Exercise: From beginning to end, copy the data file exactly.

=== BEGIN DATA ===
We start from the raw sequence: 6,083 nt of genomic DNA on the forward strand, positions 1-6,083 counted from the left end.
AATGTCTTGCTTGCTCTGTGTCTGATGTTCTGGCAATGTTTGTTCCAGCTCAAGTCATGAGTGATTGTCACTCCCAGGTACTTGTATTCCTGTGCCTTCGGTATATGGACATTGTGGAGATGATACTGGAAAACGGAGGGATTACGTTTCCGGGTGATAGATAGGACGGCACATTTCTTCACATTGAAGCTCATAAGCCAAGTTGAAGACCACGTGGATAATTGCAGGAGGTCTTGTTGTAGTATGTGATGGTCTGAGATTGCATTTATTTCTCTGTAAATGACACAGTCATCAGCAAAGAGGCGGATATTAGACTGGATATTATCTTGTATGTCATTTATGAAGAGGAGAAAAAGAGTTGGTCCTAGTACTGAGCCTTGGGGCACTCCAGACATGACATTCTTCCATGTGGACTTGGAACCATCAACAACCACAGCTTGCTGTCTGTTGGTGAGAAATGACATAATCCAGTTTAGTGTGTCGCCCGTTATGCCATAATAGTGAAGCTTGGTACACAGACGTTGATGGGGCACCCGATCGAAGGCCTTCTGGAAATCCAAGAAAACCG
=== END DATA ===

We start from the raw sequence: 6,083 nt of genomic DNA on the forward strand, positions 1-6,083 counted from the left end.
AATGTCTTGCTTGCTCTGTGTCTGATGTTCTGGCAATGTTTGTTCCAGCTCAAGTCATGAGTGATTGTCACTCCCAGGTACTTGTATTCCTGTGCCTTCGGTATATGGACATTGTGGAGATGATACTGGAAAACGGAGGGATTACGTTTCCGGGTGATAGATAGGACGGCACATTTCTTCACATTGAAGCTCATAAGCCAAGTTGAAGACCACGTGGATAATTGCAGGAGGTCTTGTTGTAGTATGTGATGGTCTGAGATTGCATTTATTTCTCTGTAAATGACACAGTCATCAGCAAAGAGGCGGATATTAGACTGGATATTATCTTGTATGTCATTTATGAAGAGGAGAAAAAGAGTTGGTCCTAGTACTGAGCCTTGGGGCACTCCAGACATGACATTCTTCCATGTGGACTTGGAACCATCAACAACCACAGCTTGCTGTCTGTTGGTGAGAAATGACATAATCCAGTTTAGTGTGTCGCCCGTTATGCCATAATAGTGAAGCTTGGTACACAGACGTTGATGGGGCACCCGATCGAAGGCCTTCTGGAAATCCAAGAAAACCG